The Canadian Press
By Murray Brewster
Posted: Jan 10, 2016
Pat Stogran says he tried for years to get the former Conservative government to recognize the issue
Pat Stogran, who was Canada's first veterans ombudsman, says he is 'gob-smacked' that it took until 2014 for the federal government to begin tracking the issue of homelessness among veterans through a national database. (Sean Kilpatrick/Canadian Press)Pat Stogran, Canada's first veterans ombudsman, vividly recalls being hauled into the minister's office one day in late 2008, where an angry, red-faced Greg Thompson — the veterans minister of the day — upbraided him for making public the issue of homelessness among ex-soldiers.
It was not an issue, Thompson allegedly told the extra infantry colonel, who had been selected for the watchdog post by a Conservative government eager to demonstrate that it was the best friend of the troops.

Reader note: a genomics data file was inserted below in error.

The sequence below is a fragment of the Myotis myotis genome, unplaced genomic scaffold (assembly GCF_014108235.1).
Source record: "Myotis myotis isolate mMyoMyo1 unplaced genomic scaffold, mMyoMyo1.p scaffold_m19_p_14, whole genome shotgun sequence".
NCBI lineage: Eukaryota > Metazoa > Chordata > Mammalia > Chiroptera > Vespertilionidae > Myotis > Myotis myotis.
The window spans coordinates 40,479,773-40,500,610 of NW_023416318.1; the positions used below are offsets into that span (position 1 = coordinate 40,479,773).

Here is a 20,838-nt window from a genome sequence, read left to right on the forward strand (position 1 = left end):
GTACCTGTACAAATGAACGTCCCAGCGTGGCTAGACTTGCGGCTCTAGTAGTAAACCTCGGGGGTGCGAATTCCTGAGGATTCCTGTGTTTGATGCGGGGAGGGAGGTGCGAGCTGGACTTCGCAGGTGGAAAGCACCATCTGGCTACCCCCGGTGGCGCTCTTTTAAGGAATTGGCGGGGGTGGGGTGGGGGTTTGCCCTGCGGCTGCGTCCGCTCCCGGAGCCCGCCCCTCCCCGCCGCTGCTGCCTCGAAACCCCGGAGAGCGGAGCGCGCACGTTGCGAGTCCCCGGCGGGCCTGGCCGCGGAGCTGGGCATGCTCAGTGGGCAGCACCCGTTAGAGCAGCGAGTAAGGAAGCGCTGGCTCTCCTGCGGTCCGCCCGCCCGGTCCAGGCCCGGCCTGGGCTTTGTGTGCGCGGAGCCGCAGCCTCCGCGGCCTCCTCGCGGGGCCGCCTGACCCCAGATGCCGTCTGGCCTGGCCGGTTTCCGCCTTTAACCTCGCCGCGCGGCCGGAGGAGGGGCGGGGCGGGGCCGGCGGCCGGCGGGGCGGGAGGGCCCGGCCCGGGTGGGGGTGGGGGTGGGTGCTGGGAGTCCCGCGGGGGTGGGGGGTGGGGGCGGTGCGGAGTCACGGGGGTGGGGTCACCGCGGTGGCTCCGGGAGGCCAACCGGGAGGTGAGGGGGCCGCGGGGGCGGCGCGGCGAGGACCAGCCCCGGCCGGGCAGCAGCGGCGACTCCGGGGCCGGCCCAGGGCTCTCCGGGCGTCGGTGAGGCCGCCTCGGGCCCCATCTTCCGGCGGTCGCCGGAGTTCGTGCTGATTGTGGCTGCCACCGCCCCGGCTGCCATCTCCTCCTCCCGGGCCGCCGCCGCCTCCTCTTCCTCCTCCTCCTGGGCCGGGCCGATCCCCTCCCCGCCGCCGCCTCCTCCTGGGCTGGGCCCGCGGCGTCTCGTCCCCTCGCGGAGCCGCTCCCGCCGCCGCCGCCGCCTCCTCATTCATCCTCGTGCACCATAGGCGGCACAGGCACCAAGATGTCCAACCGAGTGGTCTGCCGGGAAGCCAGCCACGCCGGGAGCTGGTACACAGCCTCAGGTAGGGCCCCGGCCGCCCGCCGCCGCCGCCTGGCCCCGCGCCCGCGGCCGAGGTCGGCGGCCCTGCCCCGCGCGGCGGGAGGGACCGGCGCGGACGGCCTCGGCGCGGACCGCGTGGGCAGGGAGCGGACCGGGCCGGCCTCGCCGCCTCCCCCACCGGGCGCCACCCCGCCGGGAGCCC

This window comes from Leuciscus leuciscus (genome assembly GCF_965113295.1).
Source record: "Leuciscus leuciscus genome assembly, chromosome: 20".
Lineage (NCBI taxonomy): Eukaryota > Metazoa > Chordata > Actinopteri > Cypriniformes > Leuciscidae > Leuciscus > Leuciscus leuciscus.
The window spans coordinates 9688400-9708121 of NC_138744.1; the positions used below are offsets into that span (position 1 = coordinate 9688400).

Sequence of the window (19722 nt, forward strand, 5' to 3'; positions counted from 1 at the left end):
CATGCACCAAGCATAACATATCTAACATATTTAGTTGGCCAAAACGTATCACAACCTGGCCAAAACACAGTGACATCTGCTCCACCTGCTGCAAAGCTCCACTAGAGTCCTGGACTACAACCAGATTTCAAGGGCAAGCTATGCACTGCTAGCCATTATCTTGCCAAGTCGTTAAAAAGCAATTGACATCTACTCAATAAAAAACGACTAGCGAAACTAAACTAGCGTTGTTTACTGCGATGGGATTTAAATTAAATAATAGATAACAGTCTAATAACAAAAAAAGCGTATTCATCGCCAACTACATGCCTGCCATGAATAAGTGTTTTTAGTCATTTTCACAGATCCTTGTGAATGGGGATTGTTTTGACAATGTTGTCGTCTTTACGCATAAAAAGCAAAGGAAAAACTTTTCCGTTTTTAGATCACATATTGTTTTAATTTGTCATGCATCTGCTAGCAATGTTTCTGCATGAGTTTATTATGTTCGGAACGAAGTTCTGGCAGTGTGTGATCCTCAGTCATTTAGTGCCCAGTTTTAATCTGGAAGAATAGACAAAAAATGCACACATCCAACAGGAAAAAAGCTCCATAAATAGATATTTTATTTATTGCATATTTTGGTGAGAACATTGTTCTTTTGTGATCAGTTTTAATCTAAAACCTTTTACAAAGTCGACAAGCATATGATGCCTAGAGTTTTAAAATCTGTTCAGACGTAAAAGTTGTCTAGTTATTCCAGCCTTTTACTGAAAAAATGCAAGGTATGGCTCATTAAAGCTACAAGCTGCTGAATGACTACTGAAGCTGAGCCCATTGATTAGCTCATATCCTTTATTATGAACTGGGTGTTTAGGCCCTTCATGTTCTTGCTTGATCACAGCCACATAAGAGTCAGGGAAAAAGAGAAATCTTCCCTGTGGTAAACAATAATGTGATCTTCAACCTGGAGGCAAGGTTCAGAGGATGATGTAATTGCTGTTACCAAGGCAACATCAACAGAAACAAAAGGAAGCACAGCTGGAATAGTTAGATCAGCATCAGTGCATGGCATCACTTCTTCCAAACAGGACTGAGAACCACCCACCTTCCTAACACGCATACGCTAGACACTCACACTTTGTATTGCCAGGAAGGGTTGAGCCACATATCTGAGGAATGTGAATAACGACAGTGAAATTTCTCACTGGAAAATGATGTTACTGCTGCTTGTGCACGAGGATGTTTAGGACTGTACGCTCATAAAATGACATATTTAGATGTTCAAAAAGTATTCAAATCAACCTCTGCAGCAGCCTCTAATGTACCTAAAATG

The encounter, chronicled in Stogran's book Rude Awakening: The Government's Secret War Against Canada's Veterans, was the beginning of the end of the rapport they'd enjoyed. And it eventually led to the Harper government not renewing Stogran's position in 2010.
Stogran says he tried unsuccessfully throughout his mandate to get the former Conservative government to recognize that homelessness among ex-soldiers was not only an issue, but a growing concern.
"They weren't going to do anything unless they got hit in the head with a hammer," said Stogran, who indicated the reluctance to acknowledge the problem extended to the veterans department as well.
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